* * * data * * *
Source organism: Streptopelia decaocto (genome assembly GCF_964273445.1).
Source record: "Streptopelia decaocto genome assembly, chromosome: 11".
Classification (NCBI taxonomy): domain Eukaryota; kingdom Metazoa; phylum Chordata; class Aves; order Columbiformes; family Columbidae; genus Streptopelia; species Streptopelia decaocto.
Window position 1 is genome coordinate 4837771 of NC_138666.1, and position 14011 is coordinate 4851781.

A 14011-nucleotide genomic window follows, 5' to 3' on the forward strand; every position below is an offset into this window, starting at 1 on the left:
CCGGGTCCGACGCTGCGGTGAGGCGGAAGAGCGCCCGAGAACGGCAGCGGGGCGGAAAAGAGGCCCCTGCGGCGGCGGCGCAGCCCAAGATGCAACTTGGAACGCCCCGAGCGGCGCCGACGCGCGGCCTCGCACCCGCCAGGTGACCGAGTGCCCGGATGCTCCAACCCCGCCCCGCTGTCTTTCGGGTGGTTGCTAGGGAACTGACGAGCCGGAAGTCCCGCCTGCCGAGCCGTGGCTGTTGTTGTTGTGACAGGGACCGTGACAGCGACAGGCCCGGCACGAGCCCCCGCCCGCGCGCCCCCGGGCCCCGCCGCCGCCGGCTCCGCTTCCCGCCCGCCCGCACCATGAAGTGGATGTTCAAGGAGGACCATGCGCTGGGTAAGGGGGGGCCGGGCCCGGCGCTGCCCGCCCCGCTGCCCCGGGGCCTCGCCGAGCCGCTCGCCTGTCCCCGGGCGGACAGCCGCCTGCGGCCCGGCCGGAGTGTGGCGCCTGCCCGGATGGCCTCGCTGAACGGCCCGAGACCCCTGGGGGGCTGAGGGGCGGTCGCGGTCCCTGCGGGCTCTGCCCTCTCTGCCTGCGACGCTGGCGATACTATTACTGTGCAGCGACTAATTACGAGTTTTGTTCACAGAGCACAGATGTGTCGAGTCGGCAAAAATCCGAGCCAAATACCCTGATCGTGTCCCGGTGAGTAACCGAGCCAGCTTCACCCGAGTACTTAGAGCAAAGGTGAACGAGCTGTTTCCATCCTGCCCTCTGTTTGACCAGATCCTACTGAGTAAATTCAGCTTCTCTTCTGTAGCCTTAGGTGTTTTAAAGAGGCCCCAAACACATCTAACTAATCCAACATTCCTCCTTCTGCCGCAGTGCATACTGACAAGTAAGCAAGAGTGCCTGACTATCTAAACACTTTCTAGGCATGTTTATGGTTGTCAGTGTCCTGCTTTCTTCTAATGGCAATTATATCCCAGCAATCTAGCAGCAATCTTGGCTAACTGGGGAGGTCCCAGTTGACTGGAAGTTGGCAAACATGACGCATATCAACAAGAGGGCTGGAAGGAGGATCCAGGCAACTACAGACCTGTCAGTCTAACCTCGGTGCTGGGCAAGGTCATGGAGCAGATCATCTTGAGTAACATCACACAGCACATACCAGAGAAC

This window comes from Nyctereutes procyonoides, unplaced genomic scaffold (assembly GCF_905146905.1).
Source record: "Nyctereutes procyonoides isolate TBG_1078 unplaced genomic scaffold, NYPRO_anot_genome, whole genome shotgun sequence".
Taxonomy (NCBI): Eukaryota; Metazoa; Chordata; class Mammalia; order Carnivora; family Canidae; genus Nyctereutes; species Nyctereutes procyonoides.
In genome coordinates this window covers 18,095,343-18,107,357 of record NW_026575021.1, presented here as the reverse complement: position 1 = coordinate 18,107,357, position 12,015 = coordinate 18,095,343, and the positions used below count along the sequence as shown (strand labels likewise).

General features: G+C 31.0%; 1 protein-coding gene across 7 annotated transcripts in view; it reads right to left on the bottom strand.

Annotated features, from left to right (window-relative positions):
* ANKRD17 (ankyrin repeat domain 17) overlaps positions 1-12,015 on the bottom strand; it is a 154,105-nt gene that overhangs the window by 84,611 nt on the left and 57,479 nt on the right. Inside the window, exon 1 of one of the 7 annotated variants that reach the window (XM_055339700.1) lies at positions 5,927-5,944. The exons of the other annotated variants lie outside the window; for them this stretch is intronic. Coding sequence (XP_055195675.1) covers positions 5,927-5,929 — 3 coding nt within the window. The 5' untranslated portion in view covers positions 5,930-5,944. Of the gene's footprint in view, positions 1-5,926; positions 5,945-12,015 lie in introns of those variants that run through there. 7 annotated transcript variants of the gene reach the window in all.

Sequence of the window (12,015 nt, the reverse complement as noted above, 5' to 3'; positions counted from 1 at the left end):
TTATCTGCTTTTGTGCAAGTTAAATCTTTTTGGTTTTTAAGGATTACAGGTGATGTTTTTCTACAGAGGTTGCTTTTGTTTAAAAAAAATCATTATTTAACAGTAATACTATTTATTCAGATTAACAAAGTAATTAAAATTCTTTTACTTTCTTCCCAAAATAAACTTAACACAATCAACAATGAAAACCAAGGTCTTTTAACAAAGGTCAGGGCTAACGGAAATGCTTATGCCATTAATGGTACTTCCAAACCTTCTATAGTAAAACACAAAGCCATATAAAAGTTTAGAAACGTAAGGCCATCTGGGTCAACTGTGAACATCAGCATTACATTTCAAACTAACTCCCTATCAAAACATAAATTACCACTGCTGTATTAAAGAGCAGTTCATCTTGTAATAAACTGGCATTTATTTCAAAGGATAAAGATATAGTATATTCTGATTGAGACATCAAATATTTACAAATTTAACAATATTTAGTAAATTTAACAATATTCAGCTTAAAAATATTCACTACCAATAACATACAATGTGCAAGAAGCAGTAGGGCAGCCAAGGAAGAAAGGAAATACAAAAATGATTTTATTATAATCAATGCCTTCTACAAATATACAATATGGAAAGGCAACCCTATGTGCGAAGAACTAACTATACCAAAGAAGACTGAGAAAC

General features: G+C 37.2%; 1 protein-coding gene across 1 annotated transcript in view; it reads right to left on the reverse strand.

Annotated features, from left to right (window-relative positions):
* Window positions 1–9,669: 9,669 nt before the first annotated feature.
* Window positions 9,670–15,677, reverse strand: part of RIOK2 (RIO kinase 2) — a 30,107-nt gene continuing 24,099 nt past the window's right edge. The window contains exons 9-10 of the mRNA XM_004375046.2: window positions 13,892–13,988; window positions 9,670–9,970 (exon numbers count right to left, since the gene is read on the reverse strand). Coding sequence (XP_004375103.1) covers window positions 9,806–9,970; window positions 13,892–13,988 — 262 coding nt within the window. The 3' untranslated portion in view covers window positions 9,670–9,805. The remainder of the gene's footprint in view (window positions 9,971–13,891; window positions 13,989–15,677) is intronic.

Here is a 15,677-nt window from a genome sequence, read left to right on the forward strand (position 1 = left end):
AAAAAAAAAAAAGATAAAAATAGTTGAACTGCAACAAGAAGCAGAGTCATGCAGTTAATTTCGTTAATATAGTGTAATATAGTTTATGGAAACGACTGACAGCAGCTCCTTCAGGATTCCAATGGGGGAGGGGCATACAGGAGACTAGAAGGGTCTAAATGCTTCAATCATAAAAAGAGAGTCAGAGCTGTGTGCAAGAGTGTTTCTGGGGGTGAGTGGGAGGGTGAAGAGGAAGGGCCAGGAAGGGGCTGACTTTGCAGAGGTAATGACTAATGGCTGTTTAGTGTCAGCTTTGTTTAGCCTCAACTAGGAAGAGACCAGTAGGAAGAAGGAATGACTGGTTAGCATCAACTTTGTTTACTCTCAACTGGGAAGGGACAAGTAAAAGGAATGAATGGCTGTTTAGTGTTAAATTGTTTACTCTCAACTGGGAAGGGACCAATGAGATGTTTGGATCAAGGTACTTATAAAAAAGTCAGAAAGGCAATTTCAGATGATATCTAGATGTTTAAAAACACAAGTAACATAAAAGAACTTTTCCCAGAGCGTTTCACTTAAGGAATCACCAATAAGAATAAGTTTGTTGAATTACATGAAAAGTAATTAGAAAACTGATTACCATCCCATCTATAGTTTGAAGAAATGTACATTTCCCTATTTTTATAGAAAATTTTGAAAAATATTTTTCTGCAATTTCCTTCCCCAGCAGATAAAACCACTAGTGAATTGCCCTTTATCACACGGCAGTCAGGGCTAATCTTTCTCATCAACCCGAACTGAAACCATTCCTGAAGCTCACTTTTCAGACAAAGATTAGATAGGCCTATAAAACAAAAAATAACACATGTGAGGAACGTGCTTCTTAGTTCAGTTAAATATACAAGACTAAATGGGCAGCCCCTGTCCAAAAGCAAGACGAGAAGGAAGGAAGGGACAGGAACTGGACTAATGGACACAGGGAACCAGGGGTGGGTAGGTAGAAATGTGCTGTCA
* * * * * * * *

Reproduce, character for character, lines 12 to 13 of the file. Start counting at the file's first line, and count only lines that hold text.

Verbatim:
Annotated features, from left to right (window-relative positions):
* ANKRD17 (ankyrin repeat domain 17) overlaps positions 1-12,015 on the bottom strand; it is a 154,105-nt gene that overhangs the window by 84,611 nt on the left and 57,479 nt on the right. Inside the window, exon 1 of one of the 7 annotated variants that reach the window (XM_055339700.1) lies at positions 5,927-5,944. The exons of the other annotated variants lie outside the window; for them this stretch is intronic. Coding sequence (XP_055195675.1) covers positions 5,927-5,929 — 3 coding nt within the window. The 5' untranslated portion in view covers positions 5,930-5,944. Of the gene's footprint in view, positions 1-5,926; positions 5,945-12,015 lie in introns of those variants that run through there. 7 annotated transcript variants of the gene reach the window in all.